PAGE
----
If you’re an Online Course Creator you probably have Audio, Video, PDF and other files like mindmaps, powerpoints, docs, zips, etc - in your courses or on your website, maybe even just to give away for free as a lead-magnet to build your email list. In this video, I'll just focus on Videos, which are easily the most popular and powerful form of content in an online course.
If you use WordPress, the most important features you're going to need from an Amazon S3 & CloudFront video player plugin, are the following:
One question we get asked frequently, is how expensive is Amazon S3 if you're going to use it for all of your Videos, Audio, PDF's, Docs, Zip files, and images?
The first thing to note is that Amazon S3 has two types of pricing:
1) For Storage and
2) For Usage
If you just upload a bunch of files to S3, and those files never get downloaded (regardless of file type), then you'll be paying for just storage.
But if you embed those files in your member's area using a plugin like S3MediaVault.com, and your members are watching your videos, listening to your audios, and downloading your PDF's/Docs/Zips, then you'll be paying for Storage *and* Usage.
If you're thinking about storing the files on your own website, don't (read this to see why).
The good news is that the cost of S3 is really low. So unless you have hundreds of videos and thousands of members consuming your content every day, the average S3 bill (based on what we've seen with our own account and from asking others) is going to be between $5 - $20 a month.
Amazon has a pricing calculator, but it can be a bit confusing. So here's you a rough idea. This is for Video, as that's usually the main kind of content in most online courses.
If you have...
Multiplied by 50 = $7
Also, S3 has tiered pricing, so costs won't necessarily go up directly in proportion to increased usage.
You could use a video service like Vimeo to host your videos, but Vimeo doesn't support Audio, PDF's, Zips, Docs, Images, etc - only videos,
So if you want one single, integrated, easy-to-use solution for securing and delivering all of your premium content and media files, at a really low cost, then a combination of Amazon S3 and S3MediaVault.com is your best option.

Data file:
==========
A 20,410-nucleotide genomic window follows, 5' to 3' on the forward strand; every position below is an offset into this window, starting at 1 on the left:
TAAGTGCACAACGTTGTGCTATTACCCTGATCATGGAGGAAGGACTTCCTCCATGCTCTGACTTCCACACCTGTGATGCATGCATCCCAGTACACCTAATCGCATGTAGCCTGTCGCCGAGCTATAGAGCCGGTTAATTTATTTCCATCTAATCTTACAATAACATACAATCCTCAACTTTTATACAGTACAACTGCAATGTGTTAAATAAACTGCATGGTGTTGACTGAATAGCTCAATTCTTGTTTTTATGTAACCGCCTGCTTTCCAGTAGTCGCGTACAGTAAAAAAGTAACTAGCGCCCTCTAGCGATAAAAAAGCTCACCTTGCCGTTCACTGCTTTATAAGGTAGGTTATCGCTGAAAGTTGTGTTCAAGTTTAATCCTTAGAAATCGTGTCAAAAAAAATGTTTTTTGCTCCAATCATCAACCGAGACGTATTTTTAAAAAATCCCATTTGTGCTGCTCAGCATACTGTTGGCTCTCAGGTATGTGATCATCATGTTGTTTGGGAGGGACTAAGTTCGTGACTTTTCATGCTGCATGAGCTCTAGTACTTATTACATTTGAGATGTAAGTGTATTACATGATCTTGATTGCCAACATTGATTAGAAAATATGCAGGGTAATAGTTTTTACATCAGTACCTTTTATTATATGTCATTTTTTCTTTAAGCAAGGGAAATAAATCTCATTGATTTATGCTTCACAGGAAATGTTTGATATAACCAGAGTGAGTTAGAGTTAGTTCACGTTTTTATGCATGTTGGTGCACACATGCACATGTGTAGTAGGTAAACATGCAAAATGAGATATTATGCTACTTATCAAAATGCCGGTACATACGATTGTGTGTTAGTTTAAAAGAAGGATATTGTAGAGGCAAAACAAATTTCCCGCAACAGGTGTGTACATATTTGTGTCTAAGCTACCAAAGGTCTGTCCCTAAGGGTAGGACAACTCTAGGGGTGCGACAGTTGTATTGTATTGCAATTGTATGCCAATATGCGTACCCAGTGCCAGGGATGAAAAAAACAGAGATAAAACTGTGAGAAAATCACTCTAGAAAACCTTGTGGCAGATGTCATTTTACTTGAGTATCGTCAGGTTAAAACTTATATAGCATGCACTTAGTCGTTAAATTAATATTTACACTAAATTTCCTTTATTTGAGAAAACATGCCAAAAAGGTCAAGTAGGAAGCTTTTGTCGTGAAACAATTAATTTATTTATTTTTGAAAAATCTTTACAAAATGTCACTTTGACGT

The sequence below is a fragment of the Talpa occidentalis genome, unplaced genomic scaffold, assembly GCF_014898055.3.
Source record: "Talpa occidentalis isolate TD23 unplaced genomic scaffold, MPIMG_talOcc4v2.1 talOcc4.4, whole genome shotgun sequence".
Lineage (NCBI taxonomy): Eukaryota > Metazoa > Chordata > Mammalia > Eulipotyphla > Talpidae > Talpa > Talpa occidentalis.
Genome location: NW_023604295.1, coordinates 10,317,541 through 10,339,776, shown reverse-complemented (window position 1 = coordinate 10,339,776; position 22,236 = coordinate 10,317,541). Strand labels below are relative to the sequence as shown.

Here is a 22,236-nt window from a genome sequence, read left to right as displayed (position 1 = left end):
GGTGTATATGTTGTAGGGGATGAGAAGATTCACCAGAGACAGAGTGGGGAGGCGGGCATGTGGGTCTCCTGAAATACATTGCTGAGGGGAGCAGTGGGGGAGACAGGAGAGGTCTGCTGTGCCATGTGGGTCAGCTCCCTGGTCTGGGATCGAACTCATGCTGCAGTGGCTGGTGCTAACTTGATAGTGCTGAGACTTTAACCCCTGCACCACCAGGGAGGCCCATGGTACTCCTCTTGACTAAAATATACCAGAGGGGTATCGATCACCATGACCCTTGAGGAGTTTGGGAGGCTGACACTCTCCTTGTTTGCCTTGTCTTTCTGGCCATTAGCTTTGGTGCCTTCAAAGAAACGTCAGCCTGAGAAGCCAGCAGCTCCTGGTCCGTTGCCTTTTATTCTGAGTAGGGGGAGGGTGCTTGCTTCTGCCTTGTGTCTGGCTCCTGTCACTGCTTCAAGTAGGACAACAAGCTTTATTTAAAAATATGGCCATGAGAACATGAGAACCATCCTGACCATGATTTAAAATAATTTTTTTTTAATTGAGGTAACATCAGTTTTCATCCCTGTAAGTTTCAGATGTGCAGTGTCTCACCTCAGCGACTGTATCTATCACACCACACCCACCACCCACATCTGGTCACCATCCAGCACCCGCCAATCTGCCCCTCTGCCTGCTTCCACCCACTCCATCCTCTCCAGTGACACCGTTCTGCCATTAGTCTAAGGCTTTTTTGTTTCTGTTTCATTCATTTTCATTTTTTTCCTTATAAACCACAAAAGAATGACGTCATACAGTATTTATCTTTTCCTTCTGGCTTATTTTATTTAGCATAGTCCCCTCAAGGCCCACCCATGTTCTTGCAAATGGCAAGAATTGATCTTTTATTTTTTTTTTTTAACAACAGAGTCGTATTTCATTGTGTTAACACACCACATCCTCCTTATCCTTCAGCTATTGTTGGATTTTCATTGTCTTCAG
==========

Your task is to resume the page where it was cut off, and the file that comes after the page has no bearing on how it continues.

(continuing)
Having a podcast means you have an RSS feed which can be "subscribed to" using a podcast app like Apple Podcasts, OverCast, CastBox, etc.
And as your show grows, more "podcast subscribers" will subscribe to your show. More podcast apps are "subscribing" to your RSS feed. And every time you release a new episode, all of those apps (that are constantly watching your feed for any changes) will redownload your feed if they see that something changed. And they'll automatically download any new episodes. That means a lot of downloads for your latest episode's mp3 file.
And your mp3 file is not just being downloaded by real humans who have subscribed to your show - it is also downloaded by all of the various podcast directories to which you have submitted your show, or those that have automatically added your show to their directory by scraping another directory (like Overcast.fm podcast app does by scraping Apple Podcasts listings, which is very much legal and allowed by Apple). So you could have tens or hundreds of extra downloads on your episode from other directories and bots and web players.
One of the issues with a podcast is that a "download" of your latest episode doesn't necessarily mean a "listen". So someone's podcast app may have downloaded your latest episode, but doesn't mean they actually clicked play and listened to it. So your mp3 could be be getting 500 downloads, but maybe only 200 of those are from actual subscribers, and of those 200, maybe only 100 actually go on to click play, and maybe only 80 of them actually listen most of the way, etc.
So if you have a new podcast and have very few subscribers....
If you use S3 for hosting your podcast files, then you pay very little (like $1 or $2) in bandwidth costs.
if you use a podcast host, you pay the monthly fee ($5, $10, $20) from day one.
But when your show hopefully grows and gets thousands of subscribers...
If you use S3 for hosting your podcast files, then you could end up paying $20/$50/$100/$1000 in bandwidth costs.
But if you use a podcast host, you still only pay the fixed monthly fee ($5, $10, $20).
As you can see, using S3 is fine when you're just getting started with your podcast. But as your show grows, the growing cost is going to make it very expensive compared to an actual podcast host. So if you want a solution that can grow and scale with you, but the costs will stay stable and affordable, then go with a podcast host like Libsyn.com (use coupon code "subscribeme" to get up to 2 months off), PodBean , or Anchor.fm.
Amazon S3 Pricing: How Expensive is it to use S3?
What are the benefits of using Amazon S3?
Storing Video & Audio On Your Website (Hint: Don’t!)
How can I stream videos in my Amazon S3 account in my website?
Amazon S3 Audio Player
Voice & Recording Tips for Podcasters & Video/Audio Creators